Thanks so much for the explanation. I had about 15 problems to do and I did all of them tonight. I feel confident in my answers...I am so relieved that you left a really well-written example for me to follow, it made my other ones a breeze, and I feel like I really understand the concept now.

    I do have a question though...I've been reading that a complex function is analytic if the Cauchy-Riemann equations are satisfied...exactly what does it mean to be analytic? Does that mean that a derivative exists for a particular function for some set of points? Or is the definition more broad than that?
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  5. #5
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    Strictly speaking "analytic" at a point means there is some neighborhood of the point in which the function is infinitely differentiable, its Taylor series about that point exists and converges in that neighborhood and, finally, that the Taylor series converges to that funtion in that neighborhood.

    For functions over the real numbers that is a very strong condition. However, in the complex numbers it can be shown that all of that is true as long as the function has a continuous derivative in some neighborhood of the point.

    And that entails the Cauchy-Riemann equations. For this problem, one way to do it without using the Cauchy-Riemann equations it to mimic the proof of that.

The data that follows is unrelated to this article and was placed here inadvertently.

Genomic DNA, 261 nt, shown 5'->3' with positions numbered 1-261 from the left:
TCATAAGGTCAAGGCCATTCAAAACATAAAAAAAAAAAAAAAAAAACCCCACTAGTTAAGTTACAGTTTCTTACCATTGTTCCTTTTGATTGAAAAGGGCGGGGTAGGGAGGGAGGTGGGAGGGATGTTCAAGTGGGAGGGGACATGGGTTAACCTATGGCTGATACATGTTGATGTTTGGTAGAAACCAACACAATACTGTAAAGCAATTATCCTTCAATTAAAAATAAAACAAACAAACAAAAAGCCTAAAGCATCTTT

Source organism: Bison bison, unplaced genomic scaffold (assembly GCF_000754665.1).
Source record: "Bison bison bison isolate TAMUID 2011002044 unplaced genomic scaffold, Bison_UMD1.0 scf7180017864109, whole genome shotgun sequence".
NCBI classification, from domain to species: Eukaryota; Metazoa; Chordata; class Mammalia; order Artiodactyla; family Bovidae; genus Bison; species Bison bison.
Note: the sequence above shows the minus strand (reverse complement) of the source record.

If f Is differentiable at, say, z_0, then the limit defining the derivative, \lim_{h\rightarrow 0}\frac{f(z_0+h)- f(z_0)}{h} must exist. And that means that the limit along any path must be the same.

    For functions of real numbers that is only "from the left" or "from the right" and depends only on whether h is positive or negative. But the complex plane is two dimensional so there are many possible "paths". Two are particularly simple:

    1) Along a line parallel to the real axis. Then h is a real number. If z_0= x_0+ iy_0, then z_0+ h= x_0+h+ iy_0. f(z_0)= \overline{z_0}= x_0- iy_0 and f(z_0+ h)= x_0+ h- iy_0.
    So f(z_0+h)- f(z_0)= x_0+ h- iy_0- (x_0 - iy_0)= h
    We have \lim_{h\rightarrow 0}\frac{f(z_0+h)- f(z_0)}{h}= \lim_{h\rightarrow 0} \frac{h}{h}= 1

    2) Along a line parallel to the imaginary axis. Then h is an imaginary number but I am going to change notation and write it as "hi" where h is again real.
    Now z_0+ hi= x_0+ i(y_0+ h). f(z_0+h)- f(z_0)= x_0- i(y_0+h)- (x_0- iy_0)= -ih.
    Now \lim_{z\rightarrow 0}\frac{f(z_0+ih)- f(z_0)}{hi}= \lim_{h\rightarrow 0}\frac{-ih}{hi}= -1

    Since those two limits are not the same the limit itself does not exist and so the function is not differentiable and not analytic.
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  6. #6
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    Quote Originally Posted by HallsofIvy View Post
    However, in the complex numbers it can be shown that all of that is true as long as the function has a continuous derivative in some neighborhood of the point.
    It is even better than that! If f is differenciable on an open disk it automatically is analytic on that disk.
    Thus, you do not even need continous derivatives!
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  7. #7
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    Gosh guys, thanks a lot for all that info! It makes me love math even more. I can't wait to start my analysis classes after this semester!